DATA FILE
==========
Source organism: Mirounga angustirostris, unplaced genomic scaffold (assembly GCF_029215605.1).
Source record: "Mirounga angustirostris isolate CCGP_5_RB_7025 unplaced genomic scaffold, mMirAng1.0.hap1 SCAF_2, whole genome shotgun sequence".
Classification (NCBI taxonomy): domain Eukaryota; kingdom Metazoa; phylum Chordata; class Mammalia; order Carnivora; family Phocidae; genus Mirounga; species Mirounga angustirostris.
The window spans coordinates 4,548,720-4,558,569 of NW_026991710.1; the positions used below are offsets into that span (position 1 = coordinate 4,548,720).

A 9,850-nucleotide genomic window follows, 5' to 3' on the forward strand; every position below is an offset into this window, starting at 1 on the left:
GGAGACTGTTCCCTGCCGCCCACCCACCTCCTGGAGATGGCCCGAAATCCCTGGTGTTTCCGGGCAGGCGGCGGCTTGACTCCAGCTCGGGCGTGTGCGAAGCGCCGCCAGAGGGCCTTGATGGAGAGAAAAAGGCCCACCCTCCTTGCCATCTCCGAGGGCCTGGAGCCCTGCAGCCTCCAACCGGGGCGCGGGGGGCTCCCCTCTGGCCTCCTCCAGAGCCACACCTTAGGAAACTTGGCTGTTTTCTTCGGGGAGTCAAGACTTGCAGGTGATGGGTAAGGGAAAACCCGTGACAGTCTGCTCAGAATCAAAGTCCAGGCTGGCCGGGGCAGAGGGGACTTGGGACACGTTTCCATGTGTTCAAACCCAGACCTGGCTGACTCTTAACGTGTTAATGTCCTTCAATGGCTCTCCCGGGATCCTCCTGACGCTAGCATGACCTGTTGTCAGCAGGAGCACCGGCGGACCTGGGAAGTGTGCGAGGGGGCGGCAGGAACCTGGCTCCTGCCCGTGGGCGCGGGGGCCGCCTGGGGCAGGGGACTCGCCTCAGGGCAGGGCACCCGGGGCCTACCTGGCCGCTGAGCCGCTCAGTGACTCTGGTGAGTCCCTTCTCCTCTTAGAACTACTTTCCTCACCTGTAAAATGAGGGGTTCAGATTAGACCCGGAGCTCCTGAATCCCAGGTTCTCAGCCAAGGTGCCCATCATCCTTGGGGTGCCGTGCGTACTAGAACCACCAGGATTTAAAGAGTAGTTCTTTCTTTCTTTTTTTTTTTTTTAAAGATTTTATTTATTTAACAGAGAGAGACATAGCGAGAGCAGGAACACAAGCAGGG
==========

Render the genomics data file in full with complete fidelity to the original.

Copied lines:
Source organism: Mirounga angustirostris, unplaced genomic scaffold (assembly GCF_029215605.1).
Source record: "Mirounga angustirostris isolate CCGP_5_RB_7025 unplaced genomic scaffold, mMirAng1.0.hap1 SCAF_2, whole genome shotgun sequence".
Classification (NCBI taxonomy): domain Eukaryota; kingdom Metazoa; phylum Chordata; class Mammalia; order Carnivora; family Phocidae; genus Mirounga; species Mirounga angustirostris.
The window spans coordinates 4,548,720-4,558,569 of NW_026991710.1; the positions used below are offsets into that span (position 1 = coordinate 4,548,720).

A 9,850-nucleotide genomic window follows, 5' to 3' on the forward strand; every position below is an offset into this window, starting at 1 on the left:
GGAGACTGTTCCCTGCCGCCCACCCACCTCCTGGAGATGGCCCGAAATCCCTGGTGTTTCCGGGCAGGCGGCGGCTTGACTCCAGCTCGGGCGTGTGCGAAGCGCCGCCAGAGGGCCTTGATGGAGAGAAAAAGGCCCACCCTCCTTGCCATCTCCGAGGGCCTGGAGCCCTGCAGCCTCCAACCGGGGCGCGGGGGGCTCCCCTCTGGCCTCCTCCAGAGCCACACCTTAGGAAACTTGGCTGTTTTCTTCGGGGAGTCAAGACTTGCAGGTGATGGGTAAGGGAAAACCCGTGACAGTCTGCTCAGAATCAAAGTCCAGGCTGGCCGGGGCAGAGGGGACTTGGGACACGTTTCCATGTGTTCAAACCCAGACCTGGCTGACTCTTAACGTGTTAATGTCCTTCAATGGCTCTCCCGGGATCCTCCTGACGCTAGCATGACCTGTTGTCAGCAGGAGCACCGGCGGACCTGGGAAGTGTGCGAGGGGGCGGCAGGAACCTGGCTCCTGCCCGTGGGCGCGGGGGCCGCCTGGGGCAGGGGACTCGCCTCAGGGCAGGGCACCCGGGGCCTACCTGGCCGCTGAGCCGCTCAGTGACTCTGGTGAGTCCCTTCTCCTCTTAGAACTACTTTCCTCACCTGTAAAATGAGGGGTTCAGATTAGACCCGGAGCTCCTGAATCCCAGGTTCTCAGCCAAGGTGCCCATCATCCTTGGGGTGCCGTGCGTACTAGAACCACCAGGATTTAAAGAGTAGTTCTTTCTTTCTTTTTTTTTTTTTTAAAGATTTTATTTATTTAACAGAGAGAGACATAGCGAGAGCAGGAACACAAGCAGGG